It is also noteworthy that the people Gowdie claims to have put curses on are, in the main, male authority figures who she feels have personally victimised her, or abused their power in the community. Her landlord, the Laird of Park, is thought to have sexually harassed and assaulted Gowdie, and responded to her rejection of him by slandering her and refusing to carry out repairs on her farm. Gowdie’s retort to this in her testimony is to assert that she has put a curse on him and any male children he might produce.

Similarly, she claims to have put a spell on Harry Forbes, the local church minister, described by contemporaries as a fanatical and austere authoritarian, who disapproved of and had publicly shamed Gowdie. She performed for her interrogators a rendition of the chant she claimed to have used to make the Minister unwell and render him bedridden. This seems carefully chosen in the context of Forbes’ notorious, profound fear of witches.

As well as a direct and personal response to a particular patriarchal figure within the Church, Gowdie’s testimony, with its return to pagan and folklorist ideas, is itself a rebellious rejection of the oppressive hegemony of the seventeeth century Presbyterian Church, which was particularly punitive, puritanical and inflexible.

woodhull ccad6"Harper's Weekly" caricature of American suffragist Victoria Woodhull by Thomas Nast, 1872, via Wikimedia Commons

In these ways, Gowdie’s narrative seems to pre-empt the suffrage movement championed by the likes of Victoria Woodhull (1838-1927), which was directly related to the rise of spiritualism. For the women of the spiritualist movement, as for Isobel Gowdie, invoking ideas about the paranormal that countered the dated religious ideas that persisted around them was a means of redistributing power, granting marginalised people a voice, and asserting a sense of equality on an unfair and unaccommodating cultural and religious landscape.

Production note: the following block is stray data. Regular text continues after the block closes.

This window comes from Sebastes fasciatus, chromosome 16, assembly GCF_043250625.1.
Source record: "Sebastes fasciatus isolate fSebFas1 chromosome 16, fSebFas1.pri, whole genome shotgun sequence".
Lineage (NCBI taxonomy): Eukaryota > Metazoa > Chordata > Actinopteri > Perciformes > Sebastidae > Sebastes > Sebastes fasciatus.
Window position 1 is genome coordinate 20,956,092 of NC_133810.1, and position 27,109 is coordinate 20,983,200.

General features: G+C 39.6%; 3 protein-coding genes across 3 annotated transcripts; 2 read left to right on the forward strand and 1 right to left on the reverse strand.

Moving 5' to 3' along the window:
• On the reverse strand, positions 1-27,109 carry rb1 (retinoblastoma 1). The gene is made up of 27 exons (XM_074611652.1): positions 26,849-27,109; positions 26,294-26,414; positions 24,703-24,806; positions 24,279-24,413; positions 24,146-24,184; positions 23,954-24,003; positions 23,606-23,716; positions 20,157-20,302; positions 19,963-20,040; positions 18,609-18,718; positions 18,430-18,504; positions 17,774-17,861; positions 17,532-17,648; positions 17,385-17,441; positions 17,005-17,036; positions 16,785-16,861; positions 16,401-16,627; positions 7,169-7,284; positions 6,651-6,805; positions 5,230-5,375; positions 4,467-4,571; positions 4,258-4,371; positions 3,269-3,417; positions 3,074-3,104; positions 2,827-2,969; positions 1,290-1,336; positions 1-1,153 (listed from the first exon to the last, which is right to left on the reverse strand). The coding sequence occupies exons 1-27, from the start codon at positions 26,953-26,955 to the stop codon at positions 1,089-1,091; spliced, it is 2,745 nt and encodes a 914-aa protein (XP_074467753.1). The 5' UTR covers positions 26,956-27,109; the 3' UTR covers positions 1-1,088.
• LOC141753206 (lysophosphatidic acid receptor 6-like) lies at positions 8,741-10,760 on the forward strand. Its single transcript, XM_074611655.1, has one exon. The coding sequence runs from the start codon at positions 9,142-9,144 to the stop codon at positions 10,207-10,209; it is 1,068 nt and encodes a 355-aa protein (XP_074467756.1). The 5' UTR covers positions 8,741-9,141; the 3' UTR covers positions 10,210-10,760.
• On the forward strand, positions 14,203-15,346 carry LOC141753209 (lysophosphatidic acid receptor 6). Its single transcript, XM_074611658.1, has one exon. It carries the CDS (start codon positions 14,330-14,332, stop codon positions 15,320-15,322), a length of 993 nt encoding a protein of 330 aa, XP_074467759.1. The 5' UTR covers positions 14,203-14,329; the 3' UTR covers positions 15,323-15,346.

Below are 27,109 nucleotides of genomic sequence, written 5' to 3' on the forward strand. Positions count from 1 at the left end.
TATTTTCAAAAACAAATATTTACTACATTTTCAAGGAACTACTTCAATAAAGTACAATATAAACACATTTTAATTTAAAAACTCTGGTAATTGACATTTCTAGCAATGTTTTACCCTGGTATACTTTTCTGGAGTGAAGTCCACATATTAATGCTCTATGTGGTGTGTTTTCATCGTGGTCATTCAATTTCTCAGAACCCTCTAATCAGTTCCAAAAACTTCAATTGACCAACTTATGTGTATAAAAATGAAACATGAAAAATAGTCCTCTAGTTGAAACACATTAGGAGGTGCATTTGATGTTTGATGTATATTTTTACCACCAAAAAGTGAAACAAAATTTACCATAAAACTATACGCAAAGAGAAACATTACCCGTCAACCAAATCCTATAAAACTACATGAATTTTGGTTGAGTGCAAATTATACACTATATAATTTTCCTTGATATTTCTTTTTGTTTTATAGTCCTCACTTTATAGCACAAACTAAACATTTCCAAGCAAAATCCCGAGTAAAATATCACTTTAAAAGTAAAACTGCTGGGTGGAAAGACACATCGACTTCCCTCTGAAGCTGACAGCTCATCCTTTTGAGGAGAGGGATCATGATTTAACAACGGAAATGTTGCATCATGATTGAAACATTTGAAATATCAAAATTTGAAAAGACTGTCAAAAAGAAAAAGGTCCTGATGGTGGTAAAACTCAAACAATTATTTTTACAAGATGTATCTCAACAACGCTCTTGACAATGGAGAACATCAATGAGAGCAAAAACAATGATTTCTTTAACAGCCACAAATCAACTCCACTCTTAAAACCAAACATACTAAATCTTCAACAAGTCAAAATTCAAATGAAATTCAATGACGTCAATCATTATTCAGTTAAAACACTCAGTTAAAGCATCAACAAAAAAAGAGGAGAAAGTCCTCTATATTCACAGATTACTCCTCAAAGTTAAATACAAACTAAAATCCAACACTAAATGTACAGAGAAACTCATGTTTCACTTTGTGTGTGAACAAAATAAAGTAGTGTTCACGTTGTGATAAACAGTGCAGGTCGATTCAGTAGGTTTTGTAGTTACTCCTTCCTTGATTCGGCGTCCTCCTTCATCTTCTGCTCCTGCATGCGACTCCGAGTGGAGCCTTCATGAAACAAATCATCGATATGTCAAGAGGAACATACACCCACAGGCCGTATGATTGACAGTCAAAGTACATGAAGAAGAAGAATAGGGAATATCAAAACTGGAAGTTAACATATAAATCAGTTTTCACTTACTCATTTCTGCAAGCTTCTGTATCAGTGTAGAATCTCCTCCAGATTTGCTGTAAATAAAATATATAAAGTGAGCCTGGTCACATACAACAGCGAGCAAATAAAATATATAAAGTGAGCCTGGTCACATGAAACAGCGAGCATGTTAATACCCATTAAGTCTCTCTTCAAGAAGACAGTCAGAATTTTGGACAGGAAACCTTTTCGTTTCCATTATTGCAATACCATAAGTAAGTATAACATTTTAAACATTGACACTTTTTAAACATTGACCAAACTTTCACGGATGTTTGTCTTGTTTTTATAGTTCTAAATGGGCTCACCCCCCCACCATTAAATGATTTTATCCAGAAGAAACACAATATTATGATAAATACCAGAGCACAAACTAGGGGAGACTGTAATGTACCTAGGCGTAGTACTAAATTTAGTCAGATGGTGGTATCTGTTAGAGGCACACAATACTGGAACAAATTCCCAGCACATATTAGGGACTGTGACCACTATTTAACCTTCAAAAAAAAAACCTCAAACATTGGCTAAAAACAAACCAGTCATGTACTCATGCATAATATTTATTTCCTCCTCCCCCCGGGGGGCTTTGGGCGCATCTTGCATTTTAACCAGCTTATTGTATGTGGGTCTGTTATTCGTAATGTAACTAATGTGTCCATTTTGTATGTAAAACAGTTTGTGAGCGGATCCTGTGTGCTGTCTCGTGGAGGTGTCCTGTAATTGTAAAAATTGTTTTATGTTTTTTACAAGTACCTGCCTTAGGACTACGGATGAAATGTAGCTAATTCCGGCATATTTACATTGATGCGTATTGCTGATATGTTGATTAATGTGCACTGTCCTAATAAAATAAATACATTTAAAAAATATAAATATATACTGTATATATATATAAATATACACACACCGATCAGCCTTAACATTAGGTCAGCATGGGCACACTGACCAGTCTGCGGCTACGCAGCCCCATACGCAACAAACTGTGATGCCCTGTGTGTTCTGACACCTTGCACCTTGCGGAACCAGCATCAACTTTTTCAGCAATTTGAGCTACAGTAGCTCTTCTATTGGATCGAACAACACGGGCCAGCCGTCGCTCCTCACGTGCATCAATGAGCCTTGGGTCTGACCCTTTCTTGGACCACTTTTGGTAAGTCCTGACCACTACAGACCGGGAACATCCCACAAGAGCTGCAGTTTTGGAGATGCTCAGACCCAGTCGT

Like Gowdie, Woodhull was uneducated and from an impoverished background. Before becoming the first woman to run for president in 1872 on an Equal Rights platform, Woodhull was a spirit medium, hired to hold séances and convey messages to clients from deceased relatives. This role grew out of the female domestic sphere, partly as a response by bereaved mothers to high rates of infant mortality, and enabled women like Woodhull to gain authority in their communities. The mysticism surrounding the role had a destructive impact on traditional power structures, leading to debates about free love and women’s legal rights in marriage and paving the way for the suffrage movement led by Susan B. Anthony and Elizabeth Cady Stanton.

It is assumed that Isobel Gowdie was executed in 1662, although there is no official record of this. While her legacy has inspired various pieces of literature and music, such as J.W. Brodie-Innes’ The Devil’s Mistress and James MacMillan’s symphonyThe Confession of Isobel Gowdie, her place in the history of feminism has yet to be fully acknowledged. By leaving such a detailed testimony, Gowdie created a voice and an empowering counter-narrative not just for herself, but for all of the victimised, powerless and maligned women of her era.

top photo: "The Witch, No. 1" by Joseph E. Baker, c. 1892 via Wikimedia Commons

 

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Kirsty McGrory is a feminist writer and teacher from Edinburgh, Scotland. She graduated from the University of Edinburgh with an MA (Hons) in English Literature in 2008. Her niche obsessions include, but are not limited to: 1970s cinema; 17th century Scottish witch trials; The Fall (band, season, damned Lapsarian state); true crime podcasts; Victoria Woodhull; former Greek finance minister, Yanis Varoufakis; crippling existential dread; gratuitous listing; The Oxford comma, and inappropriately emotive trip advisor reviews.